Home loans are generally less efficient and wherever possible you should try pay them off as quickly as you can. Increasing repayment frequency, increasing the repayment amount or even crediting your salary automatically into your home loan or offset account could save on interest costs and importantly, create equity in your home that could be put to work growing your wealth.
Borrowing against the equity in your home
There are many benefits to this approach, the most pertinent one being that you are able to invest across multiple asset classes at a lower rate of interest than other forms of debt. This is because you’re using your property as security, meaning you pose a lower risk for the lender. It also allows you to use as leverage the capital gain of the property, which you couldn’t otherwise do without selling it.
From a risk perspective, it’s important to recognise that when you borrow against the equity in your property, your overall level of debt increases. This means you have more financial responsibility and permits the lender to repossess the property should you be unable to meet the increased loan repayments.
The concept of borrowing against equity in your home also allows for what is known as debt recycling. This involves replacing inefficient debt with efficient debt and thus establishing an investment portfolio to help build your long term wealth.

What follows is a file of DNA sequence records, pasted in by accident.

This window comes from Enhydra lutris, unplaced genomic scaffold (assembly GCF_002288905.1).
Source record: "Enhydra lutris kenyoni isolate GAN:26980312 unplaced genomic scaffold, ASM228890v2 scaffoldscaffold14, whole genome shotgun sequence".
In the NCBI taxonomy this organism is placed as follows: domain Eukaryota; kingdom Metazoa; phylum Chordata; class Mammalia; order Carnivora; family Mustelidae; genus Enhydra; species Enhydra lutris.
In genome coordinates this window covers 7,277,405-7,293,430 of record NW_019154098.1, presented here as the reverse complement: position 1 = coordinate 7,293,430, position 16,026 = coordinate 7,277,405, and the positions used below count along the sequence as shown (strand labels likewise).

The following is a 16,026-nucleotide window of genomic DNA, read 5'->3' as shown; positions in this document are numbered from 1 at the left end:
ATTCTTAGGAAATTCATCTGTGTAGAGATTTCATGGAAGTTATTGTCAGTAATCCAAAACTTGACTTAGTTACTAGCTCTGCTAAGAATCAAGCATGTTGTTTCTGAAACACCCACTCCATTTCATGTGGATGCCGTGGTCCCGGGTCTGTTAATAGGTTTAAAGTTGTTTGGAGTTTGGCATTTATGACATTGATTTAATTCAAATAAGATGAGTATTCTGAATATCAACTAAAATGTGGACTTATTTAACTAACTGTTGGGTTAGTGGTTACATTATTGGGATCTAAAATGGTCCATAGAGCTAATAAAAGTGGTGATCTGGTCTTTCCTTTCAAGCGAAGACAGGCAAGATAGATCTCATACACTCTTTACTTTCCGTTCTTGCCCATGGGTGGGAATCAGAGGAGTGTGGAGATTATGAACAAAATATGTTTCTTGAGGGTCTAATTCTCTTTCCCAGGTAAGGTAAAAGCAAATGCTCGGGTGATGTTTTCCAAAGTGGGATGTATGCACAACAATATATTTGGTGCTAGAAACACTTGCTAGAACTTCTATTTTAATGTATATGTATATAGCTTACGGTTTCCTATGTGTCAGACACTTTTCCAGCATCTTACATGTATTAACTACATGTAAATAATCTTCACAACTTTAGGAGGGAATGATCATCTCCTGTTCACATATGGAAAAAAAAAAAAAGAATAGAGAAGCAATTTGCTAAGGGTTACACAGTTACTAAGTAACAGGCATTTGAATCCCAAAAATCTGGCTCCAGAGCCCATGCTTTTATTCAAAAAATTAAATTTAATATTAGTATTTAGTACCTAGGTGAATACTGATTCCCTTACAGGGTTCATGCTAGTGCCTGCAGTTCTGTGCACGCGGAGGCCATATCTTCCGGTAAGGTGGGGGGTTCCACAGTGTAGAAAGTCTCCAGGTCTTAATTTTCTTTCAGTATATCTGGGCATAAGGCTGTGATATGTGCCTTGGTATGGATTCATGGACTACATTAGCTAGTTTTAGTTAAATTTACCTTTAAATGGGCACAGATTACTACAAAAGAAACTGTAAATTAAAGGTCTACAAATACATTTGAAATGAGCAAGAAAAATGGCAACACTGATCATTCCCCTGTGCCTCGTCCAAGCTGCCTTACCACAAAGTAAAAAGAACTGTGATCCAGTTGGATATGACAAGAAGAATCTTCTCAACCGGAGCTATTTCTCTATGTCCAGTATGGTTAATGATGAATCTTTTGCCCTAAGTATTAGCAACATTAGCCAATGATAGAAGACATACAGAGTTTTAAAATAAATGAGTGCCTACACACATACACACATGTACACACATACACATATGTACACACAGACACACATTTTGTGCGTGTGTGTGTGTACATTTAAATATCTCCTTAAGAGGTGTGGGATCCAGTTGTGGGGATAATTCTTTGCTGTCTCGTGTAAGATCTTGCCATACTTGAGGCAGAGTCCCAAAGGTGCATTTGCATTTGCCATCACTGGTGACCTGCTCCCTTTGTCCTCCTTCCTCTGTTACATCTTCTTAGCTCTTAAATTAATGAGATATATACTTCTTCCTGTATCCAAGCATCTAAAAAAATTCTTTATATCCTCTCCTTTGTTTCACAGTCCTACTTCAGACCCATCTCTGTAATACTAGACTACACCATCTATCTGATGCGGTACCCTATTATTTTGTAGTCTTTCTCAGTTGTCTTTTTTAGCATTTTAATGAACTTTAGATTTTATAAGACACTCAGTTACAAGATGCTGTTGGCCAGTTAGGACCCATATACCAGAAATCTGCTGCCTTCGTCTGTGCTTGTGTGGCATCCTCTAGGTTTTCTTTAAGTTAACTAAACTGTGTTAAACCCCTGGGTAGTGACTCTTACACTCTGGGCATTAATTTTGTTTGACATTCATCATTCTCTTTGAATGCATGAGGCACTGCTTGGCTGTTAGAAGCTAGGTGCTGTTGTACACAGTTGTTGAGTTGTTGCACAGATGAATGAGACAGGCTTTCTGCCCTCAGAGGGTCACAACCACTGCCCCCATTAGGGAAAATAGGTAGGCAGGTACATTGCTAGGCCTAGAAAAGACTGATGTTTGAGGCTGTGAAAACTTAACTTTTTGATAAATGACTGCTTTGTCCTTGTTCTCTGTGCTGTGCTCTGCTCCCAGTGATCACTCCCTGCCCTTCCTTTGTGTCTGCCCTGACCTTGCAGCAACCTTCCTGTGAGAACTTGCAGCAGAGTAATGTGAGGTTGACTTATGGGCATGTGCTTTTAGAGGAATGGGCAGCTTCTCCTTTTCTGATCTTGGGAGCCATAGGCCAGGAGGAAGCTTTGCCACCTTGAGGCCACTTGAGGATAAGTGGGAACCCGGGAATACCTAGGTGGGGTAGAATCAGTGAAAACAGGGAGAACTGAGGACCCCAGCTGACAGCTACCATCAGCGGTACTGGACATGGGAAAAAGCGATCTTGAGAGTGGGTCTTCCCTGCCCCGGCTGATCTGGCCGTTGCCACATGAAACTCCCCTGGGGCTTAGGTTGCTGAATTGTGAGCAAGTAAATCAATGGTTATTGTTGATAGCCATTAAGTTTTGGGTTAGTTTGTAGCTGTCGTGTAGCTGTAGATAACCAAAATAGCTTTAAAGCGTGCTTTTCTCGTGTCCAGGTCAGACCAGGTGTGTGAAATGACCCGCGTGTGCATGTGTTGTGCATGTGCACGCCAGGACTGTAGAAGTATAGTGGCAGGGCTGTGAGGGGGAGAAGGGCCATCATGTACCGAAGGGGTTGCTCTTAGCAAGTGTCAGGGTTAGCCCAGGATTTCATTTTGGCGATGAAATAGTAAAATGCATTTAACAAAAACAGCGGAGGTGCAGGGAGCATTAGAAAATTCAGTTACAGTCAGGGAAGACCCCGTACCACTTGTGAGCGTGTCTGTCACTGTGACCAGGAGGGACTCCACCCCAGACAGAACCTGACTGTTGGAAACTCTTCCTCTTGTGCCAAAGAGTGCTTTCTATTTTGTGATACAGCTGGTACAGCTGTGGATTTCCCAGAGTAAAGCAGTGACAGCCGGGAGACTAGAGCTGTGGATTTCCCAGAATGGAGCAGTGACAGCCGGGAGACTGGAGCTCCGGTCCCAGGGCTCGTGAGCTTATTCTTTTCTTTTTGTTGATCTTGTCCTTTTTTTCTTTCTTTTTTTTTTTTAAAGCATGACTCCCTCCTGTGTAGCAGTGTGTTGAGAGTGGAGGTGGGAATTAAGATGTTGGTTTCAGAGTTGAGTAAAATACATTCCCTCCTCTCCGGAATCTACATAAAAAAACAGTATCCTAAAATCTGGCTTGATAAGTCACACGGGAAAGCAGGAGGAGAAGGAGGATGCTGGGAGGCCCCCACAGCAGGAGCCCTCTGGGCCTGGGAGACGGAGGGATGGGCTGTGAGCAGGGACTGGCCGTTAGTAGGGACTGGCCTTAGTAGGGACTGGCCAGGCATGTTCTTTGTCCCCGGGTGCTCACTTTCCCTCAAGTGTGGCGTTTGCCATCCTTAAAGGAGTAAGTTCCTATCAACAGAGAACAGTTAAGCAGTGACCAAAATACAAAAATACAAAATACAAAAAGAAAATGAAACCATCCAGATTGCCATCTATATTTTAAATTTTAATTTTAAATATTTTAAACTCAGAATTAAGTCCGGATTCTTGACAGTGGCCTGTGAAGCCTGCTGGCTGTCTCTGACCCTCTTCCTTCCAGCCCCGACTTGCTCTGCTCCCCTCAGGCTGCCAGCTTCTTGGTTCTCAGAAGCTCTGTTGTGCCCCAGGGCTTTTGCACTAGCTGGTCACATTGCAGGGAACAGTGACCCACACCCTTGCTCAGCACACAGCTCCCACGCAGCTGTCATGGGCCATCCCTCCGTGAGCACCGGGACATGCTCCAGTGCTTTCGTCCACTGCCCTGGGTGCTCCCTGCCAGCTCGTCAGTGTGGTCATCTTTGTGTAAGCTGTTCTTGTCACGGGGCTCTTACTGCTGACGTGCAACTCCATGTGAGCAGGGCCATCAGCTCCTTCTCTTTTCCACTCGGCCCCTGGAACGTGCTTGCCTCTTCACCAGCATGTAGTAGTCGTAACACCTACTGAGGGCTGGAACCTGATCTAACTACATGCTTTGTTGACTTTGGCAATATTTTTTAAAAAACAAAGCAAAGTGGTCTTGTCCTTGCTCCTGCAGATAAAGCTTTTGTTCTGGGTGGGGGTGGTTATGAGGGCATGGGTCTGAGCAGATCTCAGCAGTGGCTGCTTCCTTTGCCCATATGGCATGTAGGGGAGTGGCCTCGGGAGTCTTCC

There are three basic steps to implement a debt recycling strategy:
- Use your equity as security for a separate investment loan.
- Use the investment income and any tax savings you receive from your investments (as well as any surplus cash flow) to reduce your outstanding home loan balance.
- Throughout the year, re-borrow from your investment loan the amount you have paid off your home loan to purchase additional investments.
The benefits of successful debt recycling compound over the long term and include a reduction in personal tax and paying down your home loan quicker, while building additional investment assets and an income stream. On the other hand, you will still have debt (albeit deductible debt) and your level of risk is increased. This is a long-term strategy and one that you need to be prepared for short-term fluctuations and market volatility.
When taking on debt be sure to keep in mind the following:-
- Don’t over-extend yourself.
- Invest in quality growth assets which are able to deliver the higher potential returns required.
- Invest for the long term to give your investments enough time to generate adequate capital growth.
- Have adequate insurances in place to help meet any debt commitments should you be unable to work due to illness or injury
- Ensure you seek professional advice to understand whether gearing is an appropriate and viable strategy for you and your particular needs.
For a review of your existing debt, to discuss future requirements or to understand how you can obtain financial independence sooner contact Jack Meagher on 0456 963 339 or [email protected]